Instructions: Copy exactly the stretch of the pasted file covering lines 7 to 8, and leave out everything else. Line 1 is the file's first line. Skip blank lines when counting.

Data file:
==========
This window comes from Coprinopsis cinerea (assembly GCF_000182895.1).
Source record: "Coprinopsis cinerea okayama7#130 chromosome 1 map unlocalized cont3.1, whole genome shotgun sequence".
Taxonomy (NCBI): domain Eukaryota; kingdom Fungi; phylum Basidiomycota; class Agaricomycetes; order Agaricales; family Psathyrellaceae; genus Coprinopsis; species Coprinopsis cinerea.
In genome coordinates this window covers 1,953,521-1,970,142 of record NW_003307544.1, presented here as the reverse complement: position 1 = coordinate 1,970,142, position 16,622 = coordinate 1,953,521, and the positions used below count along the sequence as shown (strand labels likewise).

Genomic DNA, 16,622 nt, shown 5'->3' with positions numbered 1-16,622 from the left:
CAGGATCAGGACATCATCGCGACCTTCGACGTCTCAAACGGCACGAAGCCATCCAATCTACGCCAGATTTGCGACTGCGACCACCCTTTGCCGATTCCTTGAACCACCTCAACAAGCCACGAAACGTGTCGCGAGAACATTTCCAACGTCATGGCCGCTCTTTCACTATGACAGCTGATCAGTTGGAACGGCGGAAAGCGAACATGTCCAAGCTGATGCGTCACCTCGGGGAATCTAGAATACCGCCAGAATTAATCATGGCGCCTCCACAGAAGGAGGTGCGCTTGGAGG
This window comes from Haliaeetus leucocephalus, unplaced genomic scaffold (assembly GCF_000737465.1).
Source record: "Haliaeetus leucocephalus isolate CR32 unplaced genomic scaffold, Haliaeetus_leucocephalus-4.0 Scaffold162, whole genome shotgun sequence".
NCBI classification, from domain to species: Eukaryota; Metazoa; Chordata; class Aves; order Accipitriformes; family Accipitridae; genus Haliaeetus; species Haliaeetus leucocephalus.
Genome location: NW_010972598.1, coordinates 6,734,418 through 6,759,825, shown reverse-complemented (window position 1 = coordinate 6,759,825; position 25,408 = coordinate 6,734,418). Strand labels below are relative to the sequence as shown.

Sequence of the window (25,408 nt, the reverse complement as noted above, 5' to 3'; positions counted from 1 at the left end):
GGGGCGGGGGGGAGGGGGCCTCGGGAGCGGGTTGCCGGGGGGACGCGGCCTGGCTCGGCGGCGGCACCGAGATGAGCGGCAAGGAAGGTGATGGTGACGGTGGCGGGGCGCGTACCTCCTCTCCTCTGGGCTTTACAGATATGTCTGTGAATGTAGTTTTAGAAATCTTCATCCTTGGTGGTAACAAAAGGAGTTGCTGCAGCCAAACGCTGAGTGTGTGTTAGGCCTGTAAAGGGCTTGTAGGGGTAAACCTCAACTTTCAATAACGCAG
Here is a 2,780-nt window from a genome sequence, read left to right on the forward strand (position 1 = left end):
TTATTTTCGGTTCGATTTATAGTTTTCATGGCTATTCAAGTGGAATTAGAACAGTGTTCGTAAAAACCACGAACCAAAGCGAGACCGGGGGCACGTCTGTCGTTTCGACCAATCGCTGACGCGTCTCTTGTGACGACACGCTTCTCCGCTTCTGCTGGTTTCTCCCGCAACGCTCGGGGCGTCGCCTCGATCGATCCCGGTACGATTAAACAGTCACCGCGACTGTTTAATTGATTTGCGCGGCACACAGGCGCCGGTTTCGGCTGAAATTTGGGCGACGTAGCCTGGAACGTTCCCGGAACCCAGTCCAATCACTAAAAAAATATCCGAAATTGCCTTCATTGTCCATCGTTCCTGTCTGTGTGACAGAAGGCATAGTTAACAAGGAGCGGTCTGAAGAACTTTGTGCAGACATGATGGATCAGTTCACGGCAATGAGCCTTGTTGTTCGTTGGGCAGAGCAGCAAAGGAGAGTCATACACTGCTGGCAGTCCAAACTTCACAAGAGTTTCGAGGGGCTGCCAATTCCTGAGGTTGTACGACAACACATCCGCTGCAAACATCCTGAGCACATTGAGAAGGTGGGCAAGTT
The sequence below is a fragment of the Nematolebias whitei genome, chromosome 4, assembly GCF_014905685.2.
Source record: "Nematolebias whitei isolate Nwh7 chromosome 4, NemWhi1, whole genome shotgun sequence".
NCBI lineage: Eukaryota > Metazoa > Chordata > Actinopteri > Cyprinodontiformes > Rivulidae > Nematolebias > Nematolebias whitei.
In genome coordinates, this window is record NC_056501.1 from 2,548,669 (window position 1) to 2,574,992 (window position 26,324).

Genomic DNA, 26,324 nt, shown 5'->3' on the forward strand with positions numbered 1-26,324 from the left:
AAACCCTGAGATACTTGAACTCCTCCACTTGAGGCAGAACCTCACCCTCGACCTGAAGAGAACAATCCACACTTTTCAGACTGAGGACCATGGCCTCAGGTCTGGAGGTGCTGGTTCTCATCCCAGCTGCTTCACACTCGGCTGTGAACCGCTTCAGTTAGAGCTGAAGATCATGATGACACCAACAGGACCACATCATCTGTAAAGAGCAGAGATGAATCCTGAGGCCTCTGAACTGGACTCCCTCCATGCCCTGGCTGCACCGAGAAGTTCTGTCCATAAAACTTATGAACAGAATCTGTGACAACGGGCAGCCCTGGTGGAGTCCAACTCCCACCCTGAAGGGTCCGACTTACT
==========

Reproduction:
This window comes from Haliaeetus leucocephalus, unplaced genomic scaffold (assembly GCF_000737465.1).
Source record: "Haliaeetus leucocephalus isolate CR32 unplaced genomic scaffold, Haliaeetus_leucocephalus-4.0 Scaffold162, whole genome shotgun sequence".